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What is Glutamine?

Michael Pollick
By
Updated Mar 03, 2024
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Scientifically speaking, glutamine is one of the 20 amino acids formed by the human body. It is considered a non-essential amino acid because it can be derived from glutamic acid, another member of the amino acid family. Both glutamine and glutamic acid can be found in protein-rich foods such as beans, red meat, nuts and fish. The body uses this amino acide to improve mental function, control blood sugar levels and maintain muscle mass, among other applications.

As a supplement, glutamine is seen as both a "brain food" and a muscle mass enhancer for body builders. Physicians have been known to use it for the treatment of alcoholism, mild depression and muscle-wasting conditions such as Huntington's disease. Glutamine is actually the most common free-form amino acid found floating in muscle tissues. During times of stress, the body may draw it away from the muscles in order to bolster the immune system or prevent blood sugar reactions. This is why many bodybuilders and other proponents of supplements often add daily doses of glutamine to maintain good muscle health.

The average diet provides anywhere from 5 to 8 grams of glutamine a day. It would not be unusual for bodybuilders in training to boost this level to 10 grams or more with supplements. Others who need to control their blood sugar levels may also benefit from additional amounts of this amino acid. Some non-scientific studies suggest that it may also help improve mental function, because the body naturally uses it to transport nitrogen to the brain and nervous system.

The human body does require a daily intake of glutamine, so the use of supplements is not generally seen as harmful or unnecessary. Higher doses may cause unpleasant side effects such as diarrhea, but most healthy bodies can safely assimilate the excess amino acid. Supplemental glutamine simply remains suspended in muscle tissue unless drawn away for other uses by the body. Some people also discover that higher levels reduce their desire for sweets or between-meal snacks.

The Health Board is dedicated to providing accurate and trustworthy information. We carefully select reputable sources and employ a rigorous fact-checking process to maintain the highest standards. To learn more about our commitment to accuracy, read our editorial process.
Michael Pollick
By Michael Pollick
As a frequent contributor to The Health Board, Michael Pollick uses his passion for research and writing to cover a wide range of topics. His curiosity drives him to study subjects in-depth, resulting in informative and engaging articles. Prior to becoming a professional writer, Michael honed his skills as an English tutor, poet, voice-over artist, and DJ.
Discussion Comments
By anon180094 — On May 25, 2011

Can amino acid decrease blood pressure and cholesterol?

By anon145386 — On Jan 23, 2011

Can I take 100 percent L-Glutamine u.s.p with fat burners, will I get any side effects?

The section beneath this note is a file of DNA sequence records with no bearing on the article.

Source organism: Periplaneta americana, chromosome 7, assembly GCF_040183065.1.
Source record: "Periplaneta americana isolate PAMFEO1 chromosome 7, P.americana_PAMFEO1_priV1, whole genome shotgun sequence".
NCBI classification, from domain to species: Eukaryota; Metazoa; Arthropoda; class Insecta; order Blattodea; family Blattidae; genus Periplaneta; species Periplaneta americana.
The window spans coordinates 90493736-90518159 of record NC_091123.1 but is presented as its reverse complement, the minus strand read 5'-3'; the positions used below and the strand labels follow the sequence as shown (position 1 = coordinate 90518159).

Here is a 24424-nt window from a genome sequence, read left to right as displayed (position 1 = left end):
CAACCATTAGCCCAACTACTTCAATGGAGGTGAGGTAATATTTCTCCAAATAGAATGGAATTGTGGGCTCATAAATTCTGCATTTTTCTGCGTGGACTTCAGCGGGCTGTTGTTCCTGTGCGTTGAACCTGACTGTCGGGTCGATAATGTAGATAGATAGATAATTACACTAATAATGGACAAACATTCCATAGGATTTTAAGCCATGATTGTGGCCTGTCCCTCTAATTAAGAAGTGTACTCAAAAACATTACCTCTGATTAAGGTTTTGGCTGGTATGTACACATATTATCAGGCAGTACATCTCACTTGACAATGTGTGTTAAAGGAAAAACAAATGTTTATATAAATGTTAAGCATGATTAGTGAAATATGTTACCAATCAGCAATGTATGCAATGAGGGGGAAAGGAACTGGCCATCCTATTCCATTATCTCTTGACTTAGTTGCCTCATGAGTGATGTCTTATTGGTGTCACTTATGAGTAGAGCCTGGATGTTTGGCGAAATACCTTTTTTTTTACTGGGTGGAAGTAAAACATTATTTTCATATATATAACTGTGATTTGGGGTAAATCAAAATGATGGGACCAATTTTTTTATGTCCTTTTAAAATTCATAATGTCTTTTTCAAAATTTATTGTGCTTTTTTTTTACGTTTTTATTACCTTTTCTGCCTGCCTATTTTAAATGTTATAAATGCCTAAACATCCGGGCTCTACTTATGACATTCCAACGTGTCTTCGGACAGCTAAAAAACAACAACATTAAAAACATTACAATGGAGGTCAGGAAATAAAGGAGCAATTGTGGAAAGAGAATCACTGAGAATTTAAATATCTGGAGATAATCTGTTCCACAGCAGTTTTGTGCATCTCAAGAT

By anon126546 — On Nov 13, 2010

I have Raynauds disease and my hands are numb, white, blue and then turn red when the blood comes back every day just opening the refrigerator.

I was told to try L-Glutamine. What do you think?

By anon126312 — On Nov 12, 2010

is it true that Glutamine will control the desire for alcohol?

By anon109535 — On Sep 08, 2010

Are glutamine and L-glutimine the same thing?

By anon74171 — On Mar 31, 2010

how many products are there when glutamine is titrated?

By anon70057 — On Mar 11, 2010

Glutamine is the most abundant naturally occurring, non-essential amino acid in the human body and one of the few amino acids which directly crosses the blood-brain barrier.

In the body it is found circulating in the blood as well as stored in the skeletal muscles. It becomes conditionally essential (requiring intake from food or supplements) in states of illness or injury.

By anon67820 — On Feb 26, 2010

Please tell me what are the uses of L-Glutamine?

By anon66515 — On Feb 20, 2010

Glutamine is one of the amino acids which are the building blocks of muscle. glutamine sr occurs in each protein source. Protein sources are meat, fish, cereals, beans, etc. Today it is possible to find L-Glutamine in pure form as a nutritional supplement to take. Nutrimax

By anon42763 — On Aug 23, 2009

can glutamine help with low platelet count?

By anon40632 — On Aug 10, 2009

please tell me what does glutamine do? and is it good for that person who is taking nitro muscle tech with fat burner same brand?

By anon36799 — On Jul 14, 2009

Glutamine itself is simply an amino acid and does not contain any wheat, gluten, dairy, or any other known allergens. Just make sure when purchasing glutamine, that it is in fact pure L-Glutamine (and does not contain any allergens).

Source: I myself am gluten intolerant and take 4 grams a day to help speed up my recovery.

By marmar — On May 23, 2009

if a person is gluten intolerant, does that mean that he should not take the glutamine supplement, even through injection?

By anon8597 — On Feb 17, 2008

what other side effects does it have?. as per se any sexual side effects?

By anon4383 — On Oct 16, 2007

What is meant by high potent molecules, how they are classified, what precautions should be taken for handling them?

Michael Pollick
Michael Pollick
As a frequent contributor to The Health Board, Michael Pollick uses his passion for research and writing to cover a wide...
Learn more
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